Senate Up for Grabs as Republicans Move Toward House Majority

Republicans edged closer on Thursday to securing a majority in the House of Representatives while control of the Senate hinged on a few tight races, two days after Democrats staved off an anticipated “red wave” of Republican gains in the midterm elections.

Republicans have captured at least 210 House seats, Edison Research projected, eight short of the 218 needed to wrest the House away from Democrats and effectively halt President Joe Biden’s legislative agenda.

While Republicans remain favored, there were 33 House contests yet to be decided—including 21 of the 53 most competitive races, based on a Reuters analysis of the leading nonpartisan forecasters—likely ensuring the final outcome will not be determined for some time.

The fate of the Senate was far less certain. Either party could seize control by winning too-close-to-call races in Nevada and Arizona, where officials are tallying thousands of uncounted ballots.

The party in power historically suffers heavy casualties in a president’s first midterm election and Tuesday’s results suggested voters were punishing Biden for the steepest inflation in 40 years.

But Democrats were able to avoid the major defeat that Republicans had anticipated and were holding on in the close Senate battles in Nevada and Arizona.

A split in the Senate vote would mean the majority would come down to a runoff election in Georgia for the second time in two years.

Democrat incumbent Raphael Warnock and Republican challenger Herschel Walker both failed to reach 50 percent on Tuesday, forcing them into a one-on-one battle on Dec. 6.

Thousands of votes still remained uncounted in the two closely competitive states of Arizona and Nevada. Election officials in Maricopa County, Arizona’s most populous, said it could take until at least Friday to tally all votes there.


Maricopa County Releases More Information on ‘Printer Issue,’ Says It ‘Impacted’ 17,000 Ballots

Authorities in Maricopa County, Arizona, have addressed a widespread problem that occurred with tabulation equipment on Election Day at dozens of polling sites across the county.

On Tuesday, election officials in the county said that tabulators in roughly 20 percent of polling sites were malfunctioning. Later in the day, the Maricopa County Elections Command Center said in a statement that “printer settings” were the cause.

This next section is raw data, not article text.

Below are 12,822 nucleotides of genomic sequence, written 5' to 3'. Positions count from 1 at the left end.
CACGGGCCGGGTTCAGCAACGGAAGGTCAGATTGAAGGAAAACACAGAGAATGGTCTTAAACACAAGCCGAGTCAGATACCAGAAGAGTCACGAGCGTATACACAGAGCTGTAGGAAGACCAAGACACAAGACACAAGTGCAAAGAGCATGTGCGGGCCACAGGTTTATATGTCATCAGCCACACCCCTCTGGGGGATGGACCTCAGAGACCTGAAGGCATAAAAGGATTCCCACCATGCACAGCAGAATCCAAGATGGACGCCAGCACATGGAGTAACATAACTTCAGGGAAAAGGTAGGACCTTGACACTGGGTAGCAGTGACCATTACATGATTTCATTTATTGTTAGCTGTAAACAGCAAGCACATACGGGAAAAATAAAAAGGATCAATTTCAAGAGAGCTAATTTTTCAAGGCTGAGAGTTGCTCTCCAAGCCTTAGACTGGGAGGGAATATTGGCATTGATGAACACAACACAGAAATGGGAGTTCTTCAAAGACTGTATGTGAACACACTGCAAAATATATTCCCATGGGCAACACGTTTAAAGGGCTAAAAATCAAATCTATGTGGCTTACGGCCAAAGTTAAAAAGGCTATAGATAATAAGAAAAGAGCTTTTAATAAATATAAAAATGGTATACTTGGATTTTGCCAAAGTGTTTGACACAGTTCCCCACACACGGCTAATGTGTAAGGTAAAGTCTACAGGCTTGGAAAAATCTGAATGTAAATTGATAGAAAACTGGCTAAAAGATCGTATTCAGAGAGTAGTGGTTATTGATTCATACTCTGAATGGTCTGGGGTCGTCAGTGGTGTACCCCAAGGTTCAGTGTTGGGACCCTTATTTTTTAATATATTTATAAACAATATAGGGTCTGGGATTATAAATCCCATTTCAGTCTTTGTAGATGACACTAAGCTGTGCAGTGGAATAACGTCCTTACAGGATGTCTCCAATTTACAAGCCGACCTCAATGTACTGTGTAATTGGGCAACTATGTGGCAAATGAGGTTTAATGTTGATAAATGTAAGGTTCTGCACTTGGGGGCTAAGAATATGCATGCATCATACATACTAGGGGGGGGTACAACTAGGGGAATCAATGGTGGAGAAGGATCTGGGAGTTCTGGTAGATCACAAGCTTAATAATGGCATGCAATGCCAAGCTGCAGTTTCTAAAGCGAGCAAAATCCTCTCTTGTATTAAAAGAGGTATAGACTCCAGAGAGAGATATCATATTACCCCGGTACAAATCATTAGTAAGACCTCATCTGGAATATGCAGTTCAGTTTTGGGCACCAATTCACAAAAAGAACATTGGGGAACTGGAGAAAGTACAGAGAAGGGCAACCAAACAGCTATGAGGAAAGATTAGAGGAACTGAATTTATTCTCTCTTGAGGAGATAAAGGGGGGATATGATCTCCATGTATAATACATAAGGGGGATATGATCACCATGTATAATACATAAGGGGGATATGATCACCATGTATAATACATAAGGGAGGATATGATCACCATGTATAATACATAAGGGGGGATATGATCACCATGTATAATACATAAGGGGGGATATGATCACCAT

In a joint statement on Wednesday, Maricopa County Board of Supervisors Chairman Bill Gates and Vice Chairman Clint Hickman released more details on the issue, saying the ballot-on-demand printers were used previously and had correctly operated during the 2022 primaries in August.

Read the full article here


‘White Wave’ of Mail-In Ballots Slammed Oz, Other Republicans

Call it “the White Wave.” A flood of white envelopes containing mail-in ballots lofted Democrat candidates to victories in several key Nov. 8 races.

Case in point: Democrat John Fetterman will occupy Pennsylvania’s coveted U.S. Senate seat instead of Republican Dr. Mehmet Oz.

In that race—and several others—mail-in ballots acted as a breaker against the “Red Wave” of wins that Republican leaders had hoped would wash across the nation at a time when Congress and the White House are both Democrat-controlled.

Read the full article here


Voters in Western Orange County, New York, Most Concerned With Cost of Living and Crime

As food prices go up, Deerpark resident Gladys Murphy has quit buying cakes and started baking them at home. She also seldom purchases meat now, except for chicken on sale.

“I cry every time I go to the store. I pick something up, and then I have to put it down because it costs too much,” Murphy told The Epoch Times outside the polling site at Deerpark Senior Center, New York, on Nov. 8.

Both Murphy and her husband are retired and live on Social Security income.

They use oil for winter heating, and the cost of filling up their 275-gallon tank could go well above $1,500 this year. Typically, they need to refill three times during the winter.

Read the full article here


Oregon Governor’s Race on Knife’s Edge, Too Early to Call

Oregon’s gubernatorial election hung on a knife’s edge Wednesday, with the race too early to call in a state that has voted in Democratic governors since 1986.

Democrat Tina Kotek was slightly ahead of Republican Christine Drazan, according to partial results from the secretary of state’s office. While the race is still too early to call because of the number of outstanding votes, the Kotek campaign issued a statement Wednesday night in which the Democratic candidate promised “to be a governor for all of Oregon.”